Earlier this week I heard from another friend that likes to stay anonymous about another dozen eagles seen near the dam in Montgomery.

And a little while ago I got a note from Bob France about seeing 25 eagles up in Elgin today. He said 13 to 14 of them were all in one tree. You should go check out his Facebook page Bob Outdoors where he’s put up a bunch of photos he’s been taking.

When I was a kid I assumed that by the time I got to this age I would never see an eagle in the wild. Or I would have to go to Alaska or somewhere in Canada for the opportunity.

Now I walk out on my front porch and there they are, floating up and down the river. I go fishing over the summer and one will come floating by over my head. This weekend I’ll go for a drive up the river and I’d be surprised if I don’t see at least 30 of them.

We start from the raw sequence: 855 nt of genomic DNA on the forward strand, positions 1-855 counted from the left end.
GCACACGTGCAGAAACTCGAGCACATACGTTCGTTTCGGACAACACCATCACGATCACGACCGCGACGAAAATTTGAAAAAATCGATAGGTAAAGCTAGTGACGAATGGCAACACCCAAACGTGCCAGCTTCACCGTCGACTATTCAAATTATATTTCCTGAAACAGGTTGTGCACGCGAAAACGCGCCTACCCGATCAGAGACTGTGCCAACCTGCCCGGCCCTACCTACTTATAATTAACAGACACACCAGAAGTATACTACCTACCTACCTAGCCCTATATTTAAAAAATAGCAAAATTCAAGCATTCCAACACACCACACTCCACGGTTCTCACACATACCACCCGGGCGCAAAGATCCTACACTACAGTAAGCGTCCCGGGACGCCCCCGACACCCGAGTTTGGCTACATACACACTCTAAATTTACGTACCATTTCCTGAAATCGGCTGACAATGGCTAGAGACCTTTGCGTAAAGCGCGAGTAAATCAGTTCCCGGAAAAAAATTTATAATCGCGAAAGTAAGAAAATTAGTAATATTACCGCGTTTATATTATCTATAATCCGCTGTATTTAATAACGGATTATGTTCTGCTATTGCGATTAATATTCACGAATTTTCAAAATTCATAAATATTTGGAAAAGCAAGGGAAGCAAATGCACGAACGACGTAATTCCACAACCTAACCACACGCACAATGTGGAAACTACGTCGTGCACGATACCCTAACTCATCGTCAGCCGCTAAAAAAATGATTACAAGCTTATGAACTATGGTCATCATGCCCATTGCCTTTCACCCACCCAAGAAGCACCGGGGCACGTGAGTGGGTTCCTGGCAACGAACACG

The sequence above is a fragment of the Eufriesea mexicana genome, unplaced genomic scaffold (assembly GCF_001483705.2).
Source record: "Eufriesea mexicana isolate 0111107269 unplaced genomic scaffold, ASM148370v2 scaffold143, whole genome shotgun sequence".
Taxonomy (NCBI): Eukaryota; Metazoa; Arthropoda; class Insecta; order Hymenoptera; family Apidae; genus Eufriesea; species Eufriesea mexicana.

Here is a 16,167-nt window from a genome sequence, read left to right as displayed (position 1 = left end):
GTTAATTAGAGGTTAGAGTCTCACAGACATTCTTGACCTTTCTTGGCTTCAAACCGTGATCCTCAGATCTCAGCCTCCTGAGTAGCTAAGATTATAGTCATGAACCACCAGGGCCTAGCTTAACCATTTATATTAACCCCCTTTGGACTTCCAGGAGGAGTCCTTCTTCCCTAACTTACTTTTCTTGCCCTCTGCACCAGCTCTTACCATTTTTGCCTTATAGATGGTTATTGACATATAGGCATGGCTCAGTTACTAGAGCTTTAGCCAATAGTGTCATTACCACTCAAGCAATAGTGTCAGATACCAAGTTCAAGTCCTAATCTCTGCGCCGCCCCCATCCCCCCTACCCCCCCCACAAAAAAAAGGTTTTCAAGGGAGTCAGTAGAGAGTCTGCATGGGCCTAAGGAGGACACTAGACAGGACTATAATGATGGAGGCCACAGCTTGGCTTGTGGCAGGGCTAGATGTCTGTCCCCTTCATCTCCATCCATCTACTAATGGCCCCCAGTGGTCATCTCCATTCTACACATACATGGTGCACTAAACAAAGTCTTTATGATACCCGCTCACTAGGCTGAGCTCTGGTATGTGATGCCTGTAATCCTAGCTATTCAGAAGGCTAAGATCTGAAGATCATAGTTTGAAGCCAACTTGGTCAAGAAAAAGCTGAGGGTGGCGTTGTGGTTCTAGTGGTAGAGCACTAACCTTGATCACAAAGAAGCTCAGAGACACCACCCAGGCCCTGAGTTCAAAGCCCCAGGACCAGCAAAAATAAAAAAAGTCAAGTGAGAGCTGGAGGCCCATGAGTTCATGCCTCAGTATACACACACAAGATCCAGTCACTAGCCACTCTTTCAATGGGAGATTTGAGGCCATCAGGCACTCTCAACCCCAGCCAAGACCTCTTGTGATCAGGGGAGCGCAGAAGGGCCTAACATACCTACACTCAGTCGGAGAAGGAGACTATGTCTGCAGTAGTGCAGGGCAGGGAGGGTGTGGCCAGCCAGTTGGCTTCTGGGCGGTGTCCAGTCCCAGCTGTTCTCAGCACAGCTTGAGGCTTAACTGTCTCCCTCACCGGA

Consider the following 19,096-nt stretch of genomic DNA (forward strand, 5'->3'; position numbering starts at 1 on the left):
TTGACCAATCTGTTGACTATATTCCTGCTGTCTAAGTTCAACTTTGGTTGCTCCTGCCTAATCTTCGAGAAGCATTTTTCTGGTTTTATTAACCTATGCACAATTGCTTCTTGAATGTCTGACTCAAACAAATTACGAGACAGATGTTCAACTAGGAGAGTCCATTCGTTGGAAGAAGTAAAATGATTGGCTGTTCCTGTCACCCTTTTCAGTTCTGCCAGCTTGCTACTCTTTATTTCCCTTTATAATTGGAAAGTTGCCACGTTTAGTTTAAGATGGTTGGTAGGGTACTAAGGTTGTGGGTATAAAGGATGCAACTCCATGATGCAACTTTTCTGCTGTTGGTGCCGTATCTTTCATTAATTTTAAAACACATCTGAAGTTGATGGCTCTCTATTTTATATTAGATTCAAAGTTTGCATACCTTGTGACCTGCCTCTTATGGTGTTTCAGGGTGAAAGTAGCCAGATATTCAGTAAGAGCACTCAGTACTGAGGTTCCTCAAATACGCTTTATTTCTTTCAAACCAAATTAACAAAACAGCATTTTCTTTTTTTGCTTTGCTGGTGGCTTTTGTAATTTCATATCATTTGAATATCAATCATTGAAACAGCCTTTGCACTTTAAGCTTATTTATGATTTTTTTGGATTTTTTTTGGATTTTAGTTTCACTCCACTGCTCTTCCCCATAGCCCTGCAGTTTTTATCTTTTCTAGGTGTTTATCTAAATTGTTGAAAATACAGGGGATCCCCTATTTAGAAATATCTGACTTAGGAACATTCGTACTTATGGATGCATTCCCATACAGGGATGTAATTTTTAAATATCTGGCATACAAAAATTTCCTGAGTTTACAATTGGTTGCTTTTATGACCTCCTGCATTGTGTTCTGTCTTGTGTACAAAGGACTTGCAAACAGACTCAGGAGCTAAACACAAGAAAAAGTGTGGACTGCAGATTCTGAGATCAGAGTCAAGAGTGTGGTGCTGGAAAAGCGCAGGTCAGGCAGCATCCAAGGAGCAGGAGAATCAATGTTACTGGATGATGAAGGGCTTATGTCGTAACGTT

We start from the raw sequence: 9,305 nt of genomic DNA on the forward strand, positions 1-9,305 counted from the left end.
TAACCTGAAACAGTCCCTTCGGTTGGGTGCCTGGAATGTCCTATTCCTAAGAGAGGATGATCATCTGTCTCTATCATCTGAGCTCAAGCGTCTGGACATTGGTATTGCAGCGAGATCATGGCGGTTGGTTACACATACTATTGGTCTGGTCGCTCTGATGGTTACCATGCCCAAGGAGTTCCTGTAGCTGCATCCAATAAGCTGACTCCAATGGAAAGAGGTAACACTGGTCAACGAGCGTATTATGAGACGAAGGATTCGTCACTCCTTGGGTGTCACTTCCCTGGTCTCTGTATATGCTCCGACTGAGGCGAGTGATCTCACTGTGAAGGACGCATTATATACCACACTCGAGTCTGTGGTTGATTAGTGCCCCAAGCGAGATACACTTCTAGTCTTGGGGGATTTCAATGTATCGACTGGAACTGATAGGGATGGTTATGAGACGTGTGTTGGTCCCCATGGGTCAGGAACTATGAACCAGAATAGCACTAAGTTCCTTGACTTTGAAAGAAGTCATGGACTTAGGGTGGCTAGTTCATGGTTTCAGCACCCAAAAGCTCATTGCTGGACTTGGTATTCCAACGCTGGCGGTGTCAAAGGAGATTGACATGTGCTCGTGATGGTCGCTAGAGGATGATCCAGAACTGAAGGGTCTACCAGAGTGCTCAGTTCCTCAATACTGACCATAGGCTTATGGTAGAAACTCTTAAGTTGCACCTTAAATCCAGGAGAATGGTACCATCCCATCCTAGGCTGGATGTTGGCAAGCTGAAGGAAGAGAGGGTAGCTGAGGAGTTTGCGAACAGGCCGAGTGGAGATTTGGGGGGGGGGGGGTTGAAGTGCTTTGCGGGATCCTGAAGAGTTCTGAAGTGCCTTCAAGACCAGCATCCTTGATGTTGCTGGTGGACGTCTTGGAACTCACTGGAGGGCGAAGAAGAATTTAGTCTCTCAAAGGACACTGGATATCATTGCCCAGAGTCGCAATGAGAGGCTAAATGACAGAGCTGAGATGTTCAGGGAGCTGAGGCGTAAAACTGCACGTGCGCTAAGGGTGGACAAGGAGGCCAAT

I think it was Dale Bowman that said that one day I’ll take them for granted and view them as common place.

So far, that hasn’t happened.

I hope it never does.

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All photos in this post courtesy of Larry Granat of The Kendall County Bird Page on Facebook.

Blackberry Creek Dam Removal Update, Successful Spawn

To play catch up, you can read the past progress reports here.
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For whatever reason, fish of all species like to migrate up creeks in the spring looking for spawning grounds. Was out along Blackberry Creek the other day when I saw the first sign of a successful spawn.